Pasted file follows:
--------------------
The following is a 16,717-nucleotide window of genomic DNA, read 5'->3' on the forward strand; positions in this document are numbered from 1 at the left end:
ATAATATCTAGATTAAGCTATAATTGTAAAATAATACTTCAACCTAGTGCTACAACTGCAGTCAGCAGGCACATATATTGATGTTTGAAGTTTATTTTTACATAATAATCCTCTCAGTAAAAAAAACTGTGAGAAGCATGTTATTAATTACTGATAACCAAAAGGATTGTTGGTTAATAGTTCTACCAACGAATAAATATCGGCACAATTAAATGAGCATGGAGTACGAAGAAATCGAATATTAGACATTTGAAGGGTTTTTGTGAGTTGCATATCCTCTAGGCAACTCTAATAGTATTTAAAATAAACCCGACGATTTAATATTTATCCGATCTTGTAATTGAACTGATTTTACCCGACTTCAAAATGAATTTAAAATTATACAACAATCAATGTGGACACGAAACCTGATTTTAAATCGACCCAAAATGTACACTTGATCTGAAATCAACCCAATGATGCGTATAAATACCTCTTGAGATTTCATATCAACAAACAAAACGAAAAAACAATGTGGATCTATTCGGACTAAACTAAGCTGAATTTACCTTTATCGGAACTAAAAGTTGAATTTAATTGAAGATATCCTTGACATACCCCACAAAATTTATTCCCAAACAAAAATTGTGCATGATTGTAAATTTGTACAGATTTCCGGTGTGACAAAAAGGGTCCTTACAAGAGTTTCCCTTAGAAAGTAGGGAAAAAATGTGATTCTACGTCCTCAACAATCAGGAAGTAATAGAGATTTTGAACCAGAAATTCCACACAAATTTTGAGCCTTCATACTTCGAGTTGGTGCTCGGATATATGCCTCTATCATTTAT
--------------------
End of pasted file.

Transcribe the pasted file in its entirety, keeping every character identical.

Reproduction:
The following is a 16,717-nucleotide window of genomic DNA, read 5'->3' on the forward strand; positions in this document are numbered from 1 at the left end:
ATAATATCTAGATTAAGCTATAATTGTAAAATAATACTTCAACCTAGTGCTACAACTGCAGTCAGCAGGCACATATATTGATGTTTGAAGTTTATTTTTACATAATAATCCTCTCAGTAAAAAAAACTGTGAGAAGCATGTTATTAATTACTGATAACCAAAAGGATTGTTGGTTAATAGTTCTACCAACGAATAAATATCGGCACAATTAAATGAGCATGGAGTACGAAGAAATCGAATATTAGACATTTGAAGGGTTTTTGTGAGTTGCATATCCTCTAGGCAACTCTAATAGTATTTAAAATAAACCCGACGATTTAATATTTATCCGATCTTGTAATTGAACTGATTTTACCCGACTTCAAAATGAATTTAAAATTATACAACAATCAATGTGGACACGAAACCTGATTTTAAATCGACCCAAAATGTACACTTGATCTGAAATCAACCCAATGATGCGTATAAATACCTCTTGAGATTTCATATCAACAAACAAAACGAAAAAACAATGTGGATCTATTCGGACTAAACTAAGCTGAATTTACCTTTATCGGAACTAAAAGTTGAATTTAATTGAAGATATCCTTGACATACCCCACAAAATTTATTCCCAAACAAAAATTGTGCATGATTGTAAATTTGTACAGATTTCCGGTGTGACAAAAAGGGTCCTTACAAGAGTTTCCCTTAGAAAGTAGGGAAAAAATGTGATTCTACGTCCTCAACAATCAGGAAGTAATAGAGATTTTGAACCAGAAATTCCACACAAATTTTGAGCCTTCATACTTCGAGTTGGTGCTCGGATATATGCCTCTATCATTTAT